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Old   November 14, 2011, 17:14
Default Simple Question - or not?
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Florian Ernst
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Hi,

I am new to cfd and my question to the members of this Forum seems to be pretty simple:
What shape has an airfoil with maximum lift when drag is abolutly not relevant?
I am searching for this shape for a long time and even thougt about building a small windchannel to get an answer.
Perhaps the answer is extremly simple, but perhaps it is an extremly complicated airfoil consisting of many pieces (e.g. a grid of some kind...)

Let me get more specific:
The air foil has to have max. lift.
The angle of incidence does not matter, air speed does not matter (within "normal" ranges like 5 m/s up to 300 m/s).
So is there any Software out there that could help me? Is there a simple answer?
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Old   November 14, 2011, 18:12
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The airfoil needs to be really thin to obtain maximum lift.
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Old   November 15, 2011, 05:15
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Hi Raj,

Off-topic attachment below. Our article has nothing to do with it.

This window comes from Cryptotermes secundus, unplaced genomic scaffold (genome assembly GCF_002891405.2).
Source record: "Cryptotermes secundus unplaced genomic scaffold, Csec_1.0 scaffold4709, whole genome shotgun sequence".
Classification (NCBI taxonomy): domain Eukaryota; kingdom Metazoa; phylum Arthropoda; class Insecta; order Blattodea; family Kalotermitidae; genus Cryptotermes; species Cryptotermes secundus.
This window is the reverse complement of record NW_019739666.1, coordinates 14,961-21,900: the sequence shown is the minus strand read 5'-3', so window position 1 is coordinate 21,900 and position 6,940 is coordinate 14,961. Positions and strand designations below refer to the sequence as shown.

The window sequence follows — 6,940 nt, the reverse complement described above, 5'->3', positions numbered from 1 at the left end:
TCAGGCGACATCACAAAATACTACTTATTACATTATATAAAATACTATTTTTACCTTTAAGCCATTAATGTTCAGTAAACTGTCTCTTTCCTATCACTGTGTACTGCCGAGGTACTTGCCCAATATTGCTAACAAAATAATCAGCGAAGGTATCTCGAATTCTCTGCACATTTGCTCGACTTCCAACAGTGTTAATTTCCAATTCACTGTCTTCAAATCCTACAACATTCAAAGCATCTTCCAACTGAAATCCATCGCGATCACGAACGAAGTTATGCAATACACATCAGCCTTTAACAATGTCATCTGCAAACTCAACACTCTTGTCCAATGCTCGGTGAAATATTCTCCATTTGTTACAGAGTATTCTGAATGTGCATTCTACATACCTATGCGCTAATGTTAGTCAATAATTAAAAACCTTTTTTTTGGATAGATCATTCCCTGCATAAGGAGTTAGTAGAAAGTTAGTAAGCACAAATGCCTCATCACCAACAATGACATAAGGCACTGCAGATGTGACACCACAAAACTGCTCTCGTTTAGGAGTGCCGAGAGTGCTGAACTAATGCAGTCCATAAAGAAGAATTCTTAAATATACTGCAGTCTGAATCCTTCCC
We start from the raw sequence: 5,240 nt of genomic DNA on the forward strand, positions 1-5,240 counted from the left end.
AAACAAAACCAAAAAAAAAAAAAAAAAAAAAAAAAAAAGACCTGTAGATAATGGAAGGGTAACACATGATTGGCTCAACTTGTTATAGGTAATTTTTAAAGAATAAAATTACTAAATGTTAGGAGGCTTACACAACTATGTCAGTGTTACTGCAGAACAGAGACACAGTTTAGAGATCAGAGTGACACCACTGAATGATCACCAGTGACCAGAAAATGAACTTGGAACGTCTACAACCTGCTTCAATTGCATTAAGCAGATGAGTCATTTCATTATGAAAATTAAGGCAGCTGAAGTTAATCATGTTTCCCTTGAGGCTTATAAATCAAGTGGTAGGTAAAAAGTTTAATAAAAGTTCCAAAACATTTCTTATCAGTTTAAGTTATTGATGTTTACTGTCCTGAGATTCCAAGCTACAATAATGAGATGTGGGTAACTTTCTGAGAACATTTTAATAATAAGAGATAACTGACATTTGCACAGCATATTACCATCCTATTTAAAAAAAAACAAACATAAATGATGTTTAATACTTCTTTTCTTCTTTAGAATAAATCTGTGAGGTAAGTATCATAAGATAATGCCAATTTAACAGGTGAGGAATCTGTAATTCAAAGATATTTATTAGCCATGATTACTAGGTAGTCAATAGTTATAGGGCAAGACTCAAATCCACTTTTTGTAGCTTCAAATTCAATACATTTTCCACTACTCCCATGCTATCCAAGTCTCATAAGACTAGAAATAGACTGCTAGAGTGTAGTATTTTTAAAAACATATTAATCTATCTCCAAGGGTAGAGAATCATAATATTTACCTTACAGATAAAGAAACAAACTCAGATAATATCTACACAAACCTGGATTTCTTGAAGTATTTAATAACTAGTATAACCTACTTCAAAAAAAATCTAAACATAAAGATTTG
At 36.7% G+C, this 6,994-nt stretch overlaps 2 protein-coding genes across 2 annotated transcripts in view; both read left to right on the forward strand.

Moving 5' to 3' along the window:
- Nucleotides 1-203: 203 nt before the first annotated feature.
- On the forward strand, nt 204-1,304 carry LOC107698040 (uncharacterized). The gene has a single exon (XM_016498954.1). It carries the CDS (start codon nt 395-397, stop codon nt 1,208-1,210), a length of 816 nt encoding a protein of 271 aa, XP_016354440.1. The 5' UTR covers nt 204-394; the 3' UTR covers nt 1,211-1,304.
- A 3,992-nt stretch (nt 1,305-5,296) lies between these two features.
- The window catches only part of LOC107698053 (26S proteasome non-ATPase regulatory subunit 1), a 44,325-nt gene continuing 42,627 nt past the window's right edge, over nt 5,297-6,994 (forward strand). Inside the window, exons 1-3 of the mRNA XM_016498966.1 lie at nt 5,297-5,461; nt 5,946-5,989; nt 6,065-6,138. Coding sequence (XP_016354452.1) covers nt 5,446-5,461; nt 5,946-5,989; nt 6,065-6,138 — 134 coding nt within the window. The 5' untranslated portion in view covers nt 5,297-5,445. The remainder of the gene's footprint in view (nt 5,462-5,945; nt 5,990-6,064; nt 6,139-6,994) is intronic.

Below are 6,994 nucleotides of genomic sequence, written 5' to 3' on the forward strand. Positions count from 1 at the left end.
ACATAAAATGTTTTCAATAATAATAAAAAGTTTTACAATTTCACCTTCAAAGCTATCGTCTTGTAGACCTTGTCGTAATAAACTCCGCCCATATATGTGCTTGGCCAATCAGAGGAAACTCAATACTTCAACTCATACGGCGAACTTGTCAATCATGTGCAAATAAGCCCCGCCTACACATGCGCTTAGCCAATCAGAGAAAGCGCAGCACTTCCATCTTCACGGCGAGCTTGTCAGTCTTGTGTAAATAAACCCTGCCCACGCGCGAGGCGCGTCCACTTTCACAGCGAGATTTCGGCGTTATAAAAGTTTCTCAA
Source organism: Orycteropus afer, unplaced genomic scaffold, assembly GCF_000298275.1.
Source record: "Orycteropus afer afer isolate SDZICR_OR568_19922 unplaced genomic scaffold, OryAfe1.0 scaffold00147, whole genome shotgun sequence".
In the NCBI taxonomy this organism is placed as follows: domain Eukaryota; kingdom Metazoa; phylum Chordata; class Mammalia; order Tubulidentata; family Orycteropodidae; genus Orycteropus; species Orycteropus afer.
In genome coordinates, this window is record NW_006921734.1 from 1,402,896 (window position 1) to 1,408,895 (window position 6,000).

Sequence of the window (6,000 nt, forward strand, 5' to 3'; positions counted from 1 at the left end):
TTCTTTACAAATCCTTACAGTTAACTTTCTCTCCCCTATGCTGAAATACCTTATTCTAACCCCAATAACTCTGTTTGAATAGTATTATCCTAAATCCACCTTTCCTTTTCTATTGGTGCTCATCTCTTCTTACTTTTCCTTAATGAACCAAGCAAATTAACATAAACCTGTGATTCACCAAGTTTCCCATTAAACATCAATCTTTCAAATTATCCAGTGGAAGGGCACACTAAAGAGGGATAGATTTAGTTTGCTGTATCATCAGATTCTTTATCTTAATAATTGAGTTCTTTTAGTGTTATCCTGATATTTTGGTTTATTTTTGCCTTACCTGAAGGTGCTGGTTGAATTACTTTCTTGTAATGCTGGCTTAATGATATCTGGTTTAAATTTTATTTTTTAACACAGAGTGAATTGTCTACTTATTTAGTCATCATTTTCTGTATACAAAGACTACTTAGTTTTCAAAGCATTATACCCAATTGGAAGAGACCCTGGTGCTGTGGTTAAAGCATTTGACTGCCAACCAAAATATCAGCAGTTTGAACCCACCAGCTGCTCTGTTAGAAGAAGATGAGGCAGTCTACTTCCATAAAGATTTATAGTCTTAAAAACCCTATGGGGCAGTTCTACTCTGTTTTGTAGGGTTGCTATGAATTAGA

thanks for your fast answer!

So a thin airfoil (probably at a high angle) gives maximum lift?
How did you find out that fast?

I always thought the answer would be much more tricky...
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Old   November 15, 2011, 07:25
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Thin airfoil is not necessary gives high lift: it could stall at small aoa. The answer is really tricky. I would rather said: strongly cambered airfoil of an optimal thikness (depending on range of Re number) to delay stall.

There is a technique developed by Eppler and Seilig for a rough estimate of airfoil shape with desired characteristics and there is an excellent free software called "x-foil" by Mark Drela from mit (or its version with good GUI called XFLR-5) that has direct and inverse airfoil design tools.

You can see e.g.

http://smartsonde.org/Project/Vehicl...A-2137-802.pdf

http://www.desktop.aero/appliedaero/...lsections.html

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Old   November 16, 2011, 13:52
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I might suggest perusing "Theory of wing sections: including a summary of airfoil data" by Abbott and Doenhoff. This should help you to understand how camber and relative thickness play a role in airfoil characteristics.

To give you an idea of what is possible, it is said that the 737 wing has a maximum lift coefficient of about 3.2--and very low drag at low angles of attack.
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Old   November 16, 2011, 13:54
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P.S. XFOIL, mentioned by Truffaldino, is a great tool!
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Old   November 17, 2011, 06:32
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Quote:
Originally Posted by swetkyz View Post